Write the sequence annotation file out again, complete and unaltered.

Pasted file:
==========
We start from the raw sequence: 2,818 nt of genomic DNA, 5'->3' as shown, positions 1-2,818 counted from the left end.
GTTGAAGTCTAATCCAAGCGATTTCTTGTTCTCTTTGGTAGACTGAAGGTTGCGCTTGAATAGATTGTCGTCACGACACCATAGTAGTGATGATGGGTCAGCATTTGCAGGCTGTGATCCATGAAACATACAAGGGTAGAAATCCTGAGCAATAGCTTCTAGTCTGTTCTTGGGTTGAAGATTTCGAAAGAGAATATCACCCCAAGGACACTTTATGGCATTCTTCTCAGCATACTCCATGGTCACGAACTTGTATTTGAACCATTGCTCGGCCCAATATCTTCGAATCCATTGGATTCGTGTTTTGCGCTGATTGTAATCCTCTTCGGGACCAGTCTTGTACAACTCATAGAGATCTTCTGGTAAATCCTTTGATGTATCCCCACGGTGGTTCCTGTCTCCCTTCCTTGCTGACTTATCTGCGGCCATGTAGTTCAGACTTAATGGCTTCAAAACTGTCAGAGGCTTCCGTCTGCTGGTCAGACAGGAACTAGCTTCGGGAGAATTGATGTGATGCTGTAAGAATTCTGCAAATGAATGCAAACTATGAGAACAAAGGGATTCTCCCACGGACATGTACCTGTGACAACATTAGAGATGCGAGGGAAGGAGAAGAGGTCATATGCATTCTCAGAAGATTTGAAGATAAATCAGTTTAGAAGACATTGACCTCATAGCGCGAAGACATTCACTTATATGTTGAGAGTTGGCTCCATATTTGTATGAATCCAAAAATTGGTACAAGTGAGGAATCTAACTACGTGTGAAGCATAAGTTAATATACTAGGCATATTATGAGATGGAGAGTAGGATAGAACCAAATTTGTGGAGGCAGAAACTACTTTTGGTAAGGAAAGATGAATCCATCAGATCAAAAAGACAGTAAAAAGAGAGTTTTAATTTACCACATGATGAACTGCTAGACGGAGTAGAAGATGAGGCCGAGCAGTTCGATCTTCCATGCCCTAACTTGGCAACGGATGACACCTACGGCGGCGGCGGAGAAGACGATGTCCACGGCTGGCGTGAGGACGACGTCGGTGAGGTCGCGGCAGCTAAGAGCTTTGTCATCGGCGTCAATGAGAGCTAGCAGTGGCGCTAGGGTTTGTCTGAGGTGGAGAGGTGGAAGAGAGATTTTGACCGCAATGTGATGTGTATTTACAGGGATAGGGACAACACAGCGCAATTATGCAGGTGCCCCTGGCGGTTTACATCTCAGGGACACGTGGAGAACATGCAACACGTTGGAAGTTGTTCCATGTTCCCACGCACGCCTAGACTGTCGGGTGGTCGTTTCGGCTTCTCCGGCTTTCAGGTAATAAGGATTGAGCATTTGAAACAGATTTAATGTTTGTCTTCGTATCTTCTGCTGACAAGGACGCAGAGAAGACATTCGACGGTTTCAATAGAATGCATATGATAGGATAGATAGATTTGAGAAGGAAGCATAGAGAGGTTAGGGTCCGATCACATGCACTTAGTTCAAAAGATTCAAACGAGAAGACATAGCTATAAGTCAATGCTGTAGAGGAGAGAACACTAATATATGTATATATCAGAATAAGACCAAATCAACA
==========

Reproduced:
We start from the raw sequence: 2,818 nt of genomic DNA, 5'->3' as shown, positions 1-2,818 counted from the left end.
GTTGAAGTCTAATCCAAGCGATTTCTTGTTCTCTTTGGTAGACTGAAGGTTGCGCTTGAATAGATTGTCGTCACGACACCATAGTAGTGATGATGGGTCAGCATTTGCAGGCTGTGATCCATGAAACATACAAGGGTAGAAATCCTGAGCAATAGCTTCTAGTCTGTTCTTGGGTTGAAGATTTCGAAAGAGAATATCACCCCAAGGACACTTTATGGCATTCTTCTCAGCATACTCCATGGTCACGAACTTGTATTTGAACCATTGCTCGGCCCAATATCTTCGAATCCATTGGATTCGTGTTTTGCGCTGATTGTAATCCTCTTCGGGACCAGTCTTGTACAACTCATAGAGATCTTCTGGTAAATCCTTTGATGTATCCCCACGGTGGTTCCTGTCTCCCTTCCTTGCTGACTTATCTGCGGCCATGTAGTTCAGACTTAATGGCTTCAAAACTGTCAGAGGCTTCCGTCTGCTGGTCAGACAGGAACTAGCTTCGGGAGAATTGATGTGATGCTGTAAGAATTCTGCAAATGAATGCAAACTATGAGAACAAAGGGATTCTCCCACGGACATGTACCTGTGACAACATTAGAGATGCGAGGGAAGGAGAAGAGGTCATATGCATTCTCAGAAGATTTGAAGATAAATCAGTTTAGAAGACATTGACCTCATAGCGCGAAGACATTCACTTATATGTTGAGAGTTGGCTCCATATTTGTATGAATCCAAAAATTGGTACAAGTGAGGAATCTAACTACGTGTGAAGCATAAGTTAATATACTAGGCATATTATGAGATGGAGAGTAGGATAGAACCAAATTTGTGGAGGCAGAAACTACTTTTGGTAAGGAAAGATGAATCCATCAGATCAAAAAGACAGTAAAAAGAGAGTTTTAATTTACCACATGATGAACTGCTAGACGGAGTAGAAGATGAGGCCGAGCAGTTCGATCTTCCATGCCCTAACTTGGCAACGGATGACACCTACGGCGGCGGCGGAGAAGACGATGTCCACGGCTGGCGTGAGGACGACGTCGGTGAGGTCGCGGCAGCTAAGAGCTTTGTCATCGGCGTCAATGAGAGCTAGCAGTGGCGCTAGGGTTTGTCTGAGGTGGAGAGGTGGAAGAGAGATTTTGACCGCAATGTGATGTGTATTTACAGGGATAGGGACAACACAGCGCAATTATGCAGGTGCCCCTGGCGGTTTACATCTCAGGGACACGTGGAGAACATGCAACACGTTGGAAGTTGTTCCATGTTCCCACGCACGCCTAGACTGTCGGGTGGTCGTTTCGGCTTCTCCGGCTTTCAGGTAATAAGGATTGAGCATTTGAAACAGATTTAATGTTTGTCTTCGTATCTTCTGCTGACAAGGACGCAGAGAAGACATTCGACGGTTTCAATAGAATGCATATGATAGGATAGATAGATTTGAGAAGGAAGCATAGAGAGGTTAGGGTCCGATCACATGCACTTAGTTCAAAAGATTCAAACGAGAAGACATAGCTATAAGTCAATGCTGTAGAGGAGAGAACACTAATATATGTATATATCAGAATAAGACCAAATCAACA